“Now to Him who is able to do exceeding abundantly beyond all that we ask or think, according to the power that works within us, to Him be the glory in the church and in Christ Jesus to all generations forever and ever. Amen.” (Ephesians 3:20-21 NASB).
Friend to Friend
When I was eight years old, my prized possession was a collie dog named, what else, Lassie. Lassie was my shadow. She ran along side me as I pedaled around the neighborhood on my pink-glittered banana bike. She slept outside the door of my one-room playhouse when my best fiend, Wanda, and I “camped out.” She protected me from dangerous strangers, such as the paperboy, the mailman, and the trash collector.
When the veterinarian told us that Lassie had an incurable skin disease and needed to be put to sleep, I was devastated. And even though she was my dog, my dad was almost as heartbroken as I was. He could not bring himself to purposely end Lassie’s life, so he drove her out to an old farmhouse about fifteen miles from town.
“Could you please take care of my dog for me?” he asked the old farmer. “She’s got a skin disease, but I can’t bring myself to put her down.”
“Sure,” the fellow agreed. “Just leave her here. We’ll look after her for you.”
I never did get the particulars. Did he pay the man? Was he a nice man? Did he have children? All I knew was that Dad had done the best he could.
Months later, Dad went by to check in on the old girl. “I’m sorry, Mr. Edwards,” the old farmer said. “Lassie ran away a few days after you left her here. We’ve never seen her since.”
Dad never told me Lassie had run away. But each time he drove into Tarboro, the town near where he had left her, he panned the landscape, looking for a lost dog that answered to the name of Lassie. Miraculously, one day he spotted a collie wandering around the street. Dad jumped out of the car, pulled his pipe out of his mouth, and called out, “Lassie, here girl. Come here, girl.” As he clapped his hands together, the dog bounded toward my dad, almost knocking him off his feet. A flurry of fur, tail wagging, and sloppy dog kisses smothered Dad as the two were reunited. What a surprise we had that evening when Lassie came cruising home in the gray Buick.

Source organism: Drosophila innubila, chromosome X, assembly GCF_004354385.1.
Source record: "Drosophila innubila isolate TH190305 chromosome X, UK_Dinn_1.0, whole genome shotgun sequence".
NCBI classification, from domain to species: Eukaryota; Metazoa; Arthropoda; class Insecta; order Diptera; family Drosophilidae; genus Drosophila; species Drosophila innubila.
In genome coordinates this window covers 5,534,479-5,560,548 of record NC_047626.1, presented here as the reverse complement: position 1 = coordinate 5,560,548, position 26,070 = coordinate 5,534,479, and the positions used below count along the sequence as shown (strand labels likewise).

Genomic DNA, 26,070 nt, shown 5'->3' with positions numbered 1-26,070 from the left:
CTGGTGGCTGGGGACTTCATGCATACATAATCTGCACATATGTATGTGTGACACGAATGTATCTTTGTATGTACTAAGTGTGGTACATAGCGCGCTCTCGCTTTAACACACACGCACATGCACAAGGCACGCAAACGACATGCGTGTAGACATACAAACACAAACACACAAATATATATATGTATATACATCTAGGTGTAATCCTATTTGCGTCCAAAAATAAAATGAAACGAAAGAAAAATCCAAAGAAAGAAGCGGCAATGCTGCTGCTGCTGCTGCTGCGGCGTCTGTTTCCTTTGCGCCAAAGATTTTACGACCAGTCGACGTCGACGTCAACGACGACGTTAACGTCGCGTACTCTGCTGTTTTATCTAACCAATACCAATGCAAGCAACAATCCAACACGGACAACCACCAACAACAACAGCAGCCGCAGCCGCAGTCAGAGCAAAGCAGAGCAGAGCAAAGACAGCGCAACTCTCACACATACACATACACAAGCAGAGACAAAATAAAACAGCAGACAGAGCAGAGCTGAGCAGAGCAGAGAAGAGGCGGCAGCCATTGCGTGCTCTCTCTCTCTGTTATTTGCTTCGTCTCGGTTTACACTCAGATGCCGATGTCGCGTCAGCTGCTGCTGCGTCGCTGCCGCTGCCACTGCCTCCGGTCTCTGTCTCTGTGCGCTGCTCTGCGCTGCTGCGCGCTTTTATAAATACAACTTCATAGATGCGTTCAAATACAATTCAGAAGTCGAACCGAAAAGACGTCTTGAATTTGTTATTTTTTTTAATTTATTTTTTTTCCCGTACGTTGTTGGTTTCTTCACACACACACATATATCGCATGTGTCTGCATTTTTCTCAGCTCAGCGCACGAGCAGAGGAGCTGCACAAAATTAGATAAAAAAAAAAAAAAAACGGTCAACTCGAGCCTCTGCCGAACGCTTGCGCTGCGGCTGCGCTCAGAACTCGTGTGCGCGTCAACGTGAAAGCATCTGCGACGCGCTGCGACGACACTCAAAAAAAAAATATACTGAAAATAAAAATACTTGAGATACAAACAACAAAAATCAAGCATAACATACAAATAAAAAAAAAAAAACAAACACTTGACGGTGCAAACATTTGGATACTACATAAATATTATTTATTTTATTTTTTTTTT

“Lassie! Lassie!” I cried.
I had never seen such a welcome sight. As a matter of fact, her skin disease was completely gone, and her coat was thicker and more beautiful than ever. All was well with the world.
Two weeks later, my older brother was out wrestling with Lassie in the yard. Dazed and ashen faced, he stumbled through the door.
“Mom, we’ve got a big problem,” he said. “You know Lassie, well…well…she’s not a lassie at all. She’s a laddie. This dog is a boy!”
“What!” my mother exclaimed.
“We ran outside and checked. Sure enough, she was a he. This was not our dog! No wonder her (his) coat looked so thick and healthy.
“Mom,” I said,”If this isn’t Lassie, then who is it? We’ve stolen someone’s pet!”
Needless to say, we put ads in the Tarboro and Rocky Mount papers, but no one ever claimed Laddie. He seemed perfectly content at our home, so there he stayed.
Have you ever wanted something so badly – hunted, searched, and maybe even prayed – then when you found it, you realized that maybe it wasn’t exactly what you wanted, but it was definitely what you needed? I wanted my dog back. Laddie wanted a family. And for one little girl and a stray pup, God answered my prayer. As usual, His answer had an unexpected twist, but it was perfect in every way.
Dear Lord, sometimes when I pray, I have in my mind how I want You to answer the prayer or fix the problem. Sometimes I pray and at the same time try to figure out how to remedy the situation on my own. But this one thing I know – when I place a troubling situation in Your hands and take my hands off, You answer the prayer in a much better way than I could have ever imagined. Today, I give You (fill in the blank with your particular need). Thank You for answering my prayers exceedingly abundantly more than I could ever ask or think. In Jesus’ name, Amen.
Now it's Your Turn
After Jesus was resurrected, Christians were persecuted and even killed. Saul of Tarsus was one of the main instigators of the cruelty towards the church.
If you had been a Christian during those days, how might you have prayed about the people who were persecuting the saints? How would you have prayed about Saul, the man who held the robes while the mob stoned Stephen to death? (Acts 8:1).
How did God answer those prayers? (Acts 9).
How was God’s solution to the problem of Saul (Paul) different from the way you might have handled it?
Which way was better?
Today’s devotion was taken from Becoming a Woman Who Listens to God by Sharon Jaynes.
Girlfriends in God, Inc.